Photo credit:

Riding on the history ship, one street sign at a time. 

*BH=Brazilian husband 

**Bandeirantes. A good friend who is Brazilian commented on the facebook page regarding the Bandeirantes. I include his comments here in entirety:

"Brazil owes to the Bandeirantes its continental size . When a treaty was made between Spain and Portugal in the city of Tordesillas in 1494 , it was decided that all lands discovered from that date and until 370 leagues ( 1110 miles ) to the west of the Cape Verde islands would be Portugal’s . After that distance, it would be Spain. This imaginary line would be going through what is now Brasilia . Over nearly 100 years these Bandeirantes were going into the forest , and as there were no boundaries demarcated to know what was in Spain or Portugal , where they were creating villages forced the Indians to learn Portuguese and work on behalf of the Portuguese crown . Furthermore they established small religious missions with Portuguese priests to help these Indians . Thus they established a practical way to identify what was Portugal ( language and church activities ) . There has never been a war between Spain and Portugal for the determination of boundaries. This meant that Brazil could increase in size by almost 2/3 of the original treaty and have a single language ! So are we so different from the other part of South America ! And why the Bandeirantes are so respected here."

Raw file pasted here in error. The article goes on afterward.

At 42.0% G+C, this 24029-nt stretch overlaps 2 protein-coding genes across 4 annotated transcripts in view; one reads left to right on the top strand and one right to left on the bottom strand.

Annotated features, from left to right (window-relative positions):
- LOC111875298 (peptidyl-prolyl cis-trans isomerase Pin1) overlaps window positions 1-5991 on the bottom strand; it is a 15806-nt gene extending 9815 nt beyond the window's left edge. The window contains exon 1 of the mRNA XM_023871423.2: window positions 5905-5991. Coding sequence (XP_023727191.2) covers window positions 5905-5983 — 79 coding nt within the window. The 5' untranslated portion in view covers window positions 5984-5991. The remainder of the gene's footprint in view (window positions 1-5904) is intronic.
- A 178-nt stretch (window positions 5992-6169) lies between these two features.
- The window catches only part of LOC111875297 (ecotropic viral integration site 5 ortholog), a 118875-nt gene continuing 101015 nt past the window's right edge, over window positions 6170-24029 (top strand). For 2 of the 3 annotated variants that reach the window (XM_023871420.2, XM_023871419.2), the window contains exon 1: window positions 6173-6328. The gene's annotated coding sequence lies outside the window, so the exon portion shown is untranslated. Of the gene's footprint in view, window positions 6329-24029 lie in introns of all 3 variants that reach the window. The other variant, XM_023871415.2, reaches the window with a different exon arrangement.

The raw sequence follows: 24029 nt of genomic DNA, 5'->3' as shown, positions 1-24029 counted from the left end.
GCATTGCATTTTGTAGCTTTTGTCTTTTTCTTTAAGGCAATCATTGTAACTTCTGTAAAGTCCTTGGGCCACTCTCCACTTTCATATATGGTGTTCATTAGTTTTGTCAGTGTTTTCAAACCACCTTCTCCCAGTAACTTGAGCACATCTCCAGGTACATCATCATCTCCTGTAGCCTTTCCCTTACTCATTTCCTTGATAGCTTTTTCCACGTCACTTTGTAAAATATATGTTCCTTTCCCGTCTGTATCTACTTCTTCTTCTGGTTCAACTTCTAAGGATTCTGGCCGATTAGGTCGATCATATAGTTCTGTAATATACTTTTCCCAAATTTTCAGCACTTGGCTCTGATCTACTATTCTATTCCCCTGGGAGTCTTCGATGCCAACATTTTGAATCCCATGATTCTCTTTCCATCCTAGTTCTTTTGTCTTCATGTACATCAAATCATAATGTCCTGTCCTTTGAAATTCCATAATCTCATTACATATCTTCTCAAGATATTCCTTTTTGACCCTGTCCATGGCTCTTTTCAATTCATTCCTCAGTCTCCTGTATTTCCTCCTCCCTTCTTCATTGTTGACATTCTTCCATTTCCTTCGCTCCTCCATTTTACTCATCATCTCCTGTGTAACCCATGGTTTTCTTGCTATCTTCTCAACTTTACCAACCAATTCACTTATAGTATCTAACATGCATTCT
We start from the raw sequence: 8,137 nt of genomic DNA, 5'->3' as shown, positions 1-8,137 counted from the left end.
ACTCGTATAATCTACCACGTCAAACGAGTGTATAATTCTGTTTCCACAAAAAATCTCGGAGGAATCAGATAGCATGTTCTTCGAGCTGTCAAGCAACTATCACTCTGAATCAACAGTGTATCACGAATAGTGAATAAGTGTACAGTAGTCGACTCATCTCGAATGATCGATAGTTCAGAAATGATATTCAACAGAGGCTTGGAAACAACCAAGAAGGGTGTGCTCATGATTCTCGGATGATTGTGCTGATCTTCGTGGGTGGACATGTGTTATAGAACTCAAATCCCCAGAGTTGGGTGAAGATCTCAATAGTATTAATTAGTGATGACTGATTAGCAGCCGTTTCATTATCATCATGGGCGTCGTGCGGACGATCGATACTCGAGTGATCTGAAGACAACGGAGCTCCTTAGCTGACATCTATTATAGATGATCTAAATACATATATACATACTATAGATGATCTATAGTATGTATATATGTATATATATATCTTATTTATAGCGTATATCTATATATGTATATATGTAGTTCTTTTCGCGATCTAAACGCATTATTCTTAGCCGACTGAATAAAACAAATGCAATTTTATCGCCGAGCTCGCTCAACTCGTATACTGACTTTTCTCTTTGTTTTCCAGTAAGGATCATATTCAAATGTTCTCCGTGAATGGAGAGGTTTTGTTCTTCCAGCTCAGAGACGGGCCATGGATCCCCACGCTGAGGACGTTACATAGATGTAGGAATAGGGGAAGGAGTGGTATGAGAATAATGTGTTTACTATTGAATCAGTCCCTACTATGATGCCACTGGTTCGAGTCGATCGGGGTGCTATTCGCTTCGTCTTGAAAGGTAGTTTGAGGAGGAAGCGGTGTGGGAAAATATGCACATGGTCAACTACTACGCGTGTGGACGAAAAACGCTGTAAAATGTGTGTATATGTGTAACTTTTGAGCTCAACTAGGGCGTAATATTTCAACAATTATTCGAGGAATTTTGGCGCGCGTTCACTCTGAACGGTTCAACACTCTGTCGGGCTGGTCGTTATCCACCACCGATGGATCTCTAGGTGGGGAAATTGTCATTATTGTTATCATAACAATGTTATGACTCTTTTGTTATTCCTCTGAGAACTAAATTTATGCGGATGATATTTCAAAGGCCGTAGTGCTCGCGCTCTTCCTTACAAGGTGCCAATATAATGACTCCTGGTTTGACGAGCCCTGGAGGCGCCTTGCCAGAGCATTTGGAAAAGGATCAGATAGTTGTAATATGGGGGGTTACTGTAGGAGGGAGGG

*** And here are the comments from the same friend on Mr. Senna: "in fact the reason that Senna is the name of an important road in São Paulo State is because that road did not have an official name paying honor for an important person and because Senna was a citizen from São Paulo, the congress of SP state voted in few days the name for this road. Just a coincidence! Is a great honor to the paulistas have Senna naming an avenue, a road in São Paulo City and in a several cities around the state. He is our hero!! Another kind of Bandeirante. By the way, the name Bandeirante comes from Bandeira and Senna used to raise our flag in any race won by him. He made us proud."